So you said something interesting that I think merits follow up, which is the relationship between a market economy and democracy, which has a long tradition in antitrust, which our listeners may or may not appreciate. Do you feel that something like Facebook or Twitter banning speakers off from the right, which has been something picked up by Senator Hawley in terms of his support for an antitrust reform? Do you feel those are examples of the relationship between decline in competition, market power and democracy, even if it is political speech that was implicated that, at least speaking for myself, I will not speak for you, Diana, I did not care for? Do you feel that’s a good example of that or are there better examples?
Yeah, I think there are better examples, Jeff, honestly. So I will say controversially that really the only reason why there is GOP support for some of the reform bills in Congress right now is because… Well, first of all, they’re all directed at big tech and we can talk about this later. Why are our antitrust reform bills almost all exclusively directed towards one sector and in particular, certain players in that sector. It’s a very unusual way to approach antitrust reform when we have so many other troubled sectors. Healthcare, pharmaceuticals, food and agriculture. So that’s one important point. But I think the answer is that the issues raised by big tech, don’t all fall into the antitrust bucket. Some are competition issues and some are not competition issues. We have privacy concerns. We have social impact concerns surrounding big tech, free speech issues. The reason why the GOP is supporting those bills is because of the free speech issues on the platforms during the last presidential election.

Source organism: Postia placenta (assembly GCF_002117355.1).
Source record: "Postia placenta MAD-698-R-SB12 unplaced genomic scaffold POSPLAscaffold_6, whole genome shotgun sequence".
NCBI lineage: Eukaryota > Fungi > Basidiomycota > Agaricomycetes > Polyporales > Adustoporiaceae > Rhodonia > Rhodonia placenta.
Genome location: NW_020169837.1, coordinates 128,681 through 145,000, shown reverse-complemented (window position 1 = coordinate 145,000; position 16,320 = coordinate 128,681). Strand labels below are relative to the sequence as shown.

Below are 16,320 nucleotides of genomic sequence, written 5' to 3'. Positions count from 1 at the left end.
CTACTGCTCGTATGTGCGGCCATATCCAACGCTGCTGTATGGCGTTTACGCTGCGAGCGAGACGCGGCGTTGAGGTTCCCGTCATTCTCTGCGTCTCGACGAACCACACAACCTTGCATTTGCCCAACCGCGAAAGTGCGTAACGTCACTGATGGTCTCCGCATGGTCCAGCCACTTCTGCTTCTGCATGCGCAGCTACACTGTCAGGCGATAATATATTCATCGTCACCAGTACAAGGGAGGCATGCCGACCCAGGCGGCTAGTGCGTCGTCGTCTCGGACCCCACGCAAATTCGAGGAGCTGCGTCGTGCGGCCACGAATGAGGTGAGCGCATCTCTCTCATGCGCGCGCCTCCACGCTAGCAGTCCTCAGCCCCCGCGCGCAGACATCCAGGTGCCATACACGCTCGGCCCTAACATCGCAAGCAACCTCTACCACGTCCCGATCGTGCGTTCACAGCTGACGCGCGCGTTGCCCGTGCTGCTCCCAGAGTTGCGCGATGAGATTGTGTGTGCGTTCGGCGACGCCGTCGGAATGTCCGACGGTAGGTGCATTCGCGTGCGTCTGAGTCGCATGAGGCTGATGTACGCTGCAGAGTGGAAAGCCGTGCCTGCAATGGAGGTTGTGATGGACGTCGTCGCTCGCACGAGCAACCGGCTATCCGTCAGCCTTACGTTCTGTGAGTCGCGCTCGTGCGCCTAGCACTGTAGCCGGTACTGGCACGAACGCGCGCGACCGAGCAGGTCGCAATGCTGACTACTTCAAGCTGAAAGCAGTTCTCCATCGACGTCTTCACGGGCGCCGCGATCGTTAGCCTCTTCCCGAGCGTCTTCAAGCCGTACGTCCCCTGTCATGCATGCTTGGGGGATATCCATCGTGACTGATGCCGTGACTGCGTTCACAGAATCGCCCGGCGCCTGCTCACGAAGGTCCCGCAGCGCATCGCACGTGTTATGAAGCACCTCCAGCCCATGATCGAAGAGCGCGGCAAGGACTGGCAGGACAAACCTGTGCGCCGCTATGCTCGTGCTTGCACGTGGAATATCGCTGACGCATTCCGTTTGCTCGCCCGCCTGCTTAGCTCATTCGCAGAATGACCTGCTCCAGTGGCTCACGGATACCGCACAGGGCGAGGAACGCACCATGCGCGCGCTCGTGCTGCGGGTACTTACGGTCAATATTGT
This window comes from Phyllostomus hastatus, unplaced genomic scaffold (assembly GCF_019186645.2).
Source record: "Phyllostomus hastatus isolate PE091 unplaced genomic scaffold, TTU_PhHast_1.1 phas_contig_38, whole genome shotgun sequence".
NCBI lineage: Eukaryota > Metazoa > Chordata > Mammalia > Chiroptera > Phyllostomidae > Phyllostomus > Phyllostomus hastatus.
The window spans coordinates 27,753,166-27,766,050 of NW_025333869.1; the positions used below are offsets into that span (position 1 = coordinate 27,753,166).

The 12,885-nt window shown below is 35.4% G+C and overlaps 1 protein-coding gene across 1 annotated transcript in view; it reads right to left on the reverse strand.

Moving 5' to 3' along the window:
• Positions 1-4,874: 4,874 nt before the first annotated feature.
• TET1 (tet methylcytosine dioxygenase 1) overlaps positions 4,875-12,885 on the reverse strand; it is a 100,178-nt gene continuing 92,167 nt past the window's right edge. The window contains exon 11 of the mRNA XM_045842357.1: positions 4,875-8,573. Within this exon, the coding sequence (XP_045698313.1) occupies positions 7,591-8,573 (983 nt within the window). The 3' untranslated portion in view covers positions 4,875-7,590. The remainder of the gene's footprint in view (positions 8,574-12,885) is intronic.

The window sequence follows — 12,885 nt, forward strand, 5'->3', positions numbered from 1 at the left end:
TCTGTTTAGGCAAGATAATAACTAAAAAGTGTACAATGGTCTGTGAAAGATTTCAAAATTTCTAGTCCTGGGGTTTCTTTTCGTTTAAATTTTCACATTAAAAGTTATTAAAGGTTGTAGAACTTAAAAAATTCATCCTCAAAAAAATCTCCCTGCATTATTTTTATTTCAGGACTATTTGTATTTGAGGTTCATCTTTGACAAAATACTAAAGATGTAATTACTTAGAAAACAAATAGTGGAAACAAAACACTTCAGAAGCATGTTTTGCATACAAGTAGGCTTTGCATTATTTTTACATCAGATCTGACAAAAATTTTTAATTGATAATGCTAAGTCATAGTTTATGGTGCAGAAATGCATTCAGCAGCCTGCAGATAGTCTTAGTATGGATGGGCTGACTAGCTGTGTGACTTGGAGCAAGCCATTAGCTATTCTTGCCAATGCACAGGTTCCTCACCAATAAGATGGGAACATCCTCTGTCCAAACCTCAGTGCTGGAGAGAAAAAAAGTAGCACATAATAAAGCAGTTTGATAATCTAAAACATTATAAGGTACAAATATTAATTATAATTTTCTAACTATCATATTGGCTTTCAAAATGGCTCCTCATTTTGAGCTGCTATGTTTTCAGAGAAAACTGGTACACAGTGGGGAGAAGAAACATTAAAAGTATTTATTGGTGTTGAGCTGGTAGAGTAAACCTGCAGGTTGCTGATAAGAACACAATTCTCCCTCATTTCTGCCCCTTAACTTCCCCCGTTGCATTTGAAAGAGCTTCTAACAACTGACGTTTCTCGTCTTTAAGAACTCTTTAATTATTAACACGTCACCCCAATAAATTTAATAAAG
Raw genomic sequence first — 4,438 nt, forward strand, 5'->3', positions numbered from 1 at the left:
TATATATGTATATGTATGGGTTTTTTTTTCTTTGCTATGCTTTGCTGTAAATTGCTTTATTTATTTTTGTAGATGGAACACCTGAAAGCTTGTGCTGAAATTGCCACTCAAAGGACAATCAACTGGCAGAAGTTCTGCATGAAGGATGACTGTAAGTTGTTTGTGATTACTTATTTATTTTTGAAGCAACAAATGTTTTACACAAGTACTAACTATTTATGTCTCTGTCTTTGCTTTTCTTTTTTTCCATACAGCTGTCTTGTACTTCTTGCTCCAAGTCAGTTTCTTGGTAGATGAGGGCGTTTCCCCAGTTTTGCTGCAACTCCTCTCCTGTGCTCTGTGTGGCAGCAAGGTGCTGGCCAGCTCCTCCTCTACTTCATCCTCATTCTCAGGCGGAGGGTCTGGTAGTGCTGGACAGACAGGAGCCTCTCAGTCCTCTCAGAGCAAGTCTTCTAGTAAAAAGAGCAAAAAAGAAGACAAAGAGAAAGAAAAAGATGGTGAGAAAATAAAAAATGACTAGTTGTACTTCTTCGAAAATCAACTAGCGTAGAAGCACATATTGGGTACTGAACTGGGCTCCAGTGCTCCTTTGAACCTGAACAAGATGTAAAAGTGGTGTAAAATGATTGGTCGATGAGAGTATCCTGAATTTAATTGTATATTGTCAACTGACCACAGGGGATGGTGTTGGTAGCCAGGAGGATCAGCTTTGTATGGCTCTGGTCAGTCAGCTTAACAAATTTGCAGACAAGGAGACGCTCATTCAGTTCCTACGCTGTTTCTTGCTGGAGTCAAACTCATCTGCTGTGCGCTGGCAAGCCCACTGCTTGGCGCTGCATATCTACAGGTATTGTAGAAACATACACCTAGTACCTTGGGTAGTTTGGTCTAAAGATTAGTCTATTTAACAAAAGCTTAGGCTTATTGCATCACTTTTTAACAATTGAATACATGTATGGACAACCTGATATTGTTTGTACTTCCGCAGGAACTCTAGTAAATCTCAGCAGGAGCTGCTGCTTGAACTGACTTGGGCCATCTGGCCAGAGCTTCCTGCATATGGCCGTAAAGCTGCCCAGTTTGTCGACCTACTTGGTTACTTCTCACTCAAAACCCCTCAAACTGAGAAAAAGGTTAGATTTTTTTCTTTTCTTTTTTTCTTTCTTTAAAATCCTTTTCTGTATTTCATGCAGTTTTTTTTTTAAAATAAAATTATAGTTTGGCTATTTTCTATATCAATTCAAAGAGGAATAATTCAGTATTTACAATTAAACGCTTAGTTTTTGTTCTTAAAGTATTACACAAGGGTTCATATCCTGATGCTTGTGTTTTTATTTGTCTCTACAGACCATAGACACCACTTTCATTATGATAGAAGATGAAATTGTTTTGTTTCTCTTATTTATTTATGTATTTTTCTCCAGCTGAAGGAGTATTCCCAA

That is a very narrow focus for the GOP to have in supporting those bills. And so that’s why we watch those bills carefully as they make their way through Congress and getting or not getting bipartisan support. And that story is not over yet. The answer with big tech is antitrust can’t fix all the problems with big tech. We can certainly address issues around discrimination on platforms, frustrating the ability of app developers and third party rivals to sell on eCommerce platforms or to get placement and search results. There is definitely a role for antitrust in that, but there’s also a role, a big role potentially, for sector regulation. Digital tech has enough problems to lend itself to a sector regulatory approach, but there’s also privacy law. And so the whole free speech issue in my view is a section 230 issue where we need the FCC to really look very carefully at who is a content moderator and who is not a content moderator.
So unfortunately digital tech is not a great example of necessarily how the antitrust laws can address bigness. And I don’t think in the public debate that it has been made very clear to the public that antitrust cannot fix all problems in big tech. Now, if you go to another sector like the beef packing cartel, where we have four beef packers who are lowering prices to ranchers and jacking up prices to consumers, and if you go to the health insurance sector where we have only a few major health insurers, or if you go to the pharmaceutical sector where we’ve had massive consolidation, then you’re really talking about the ability of antitrust to more directly and more effectively address those competition issues.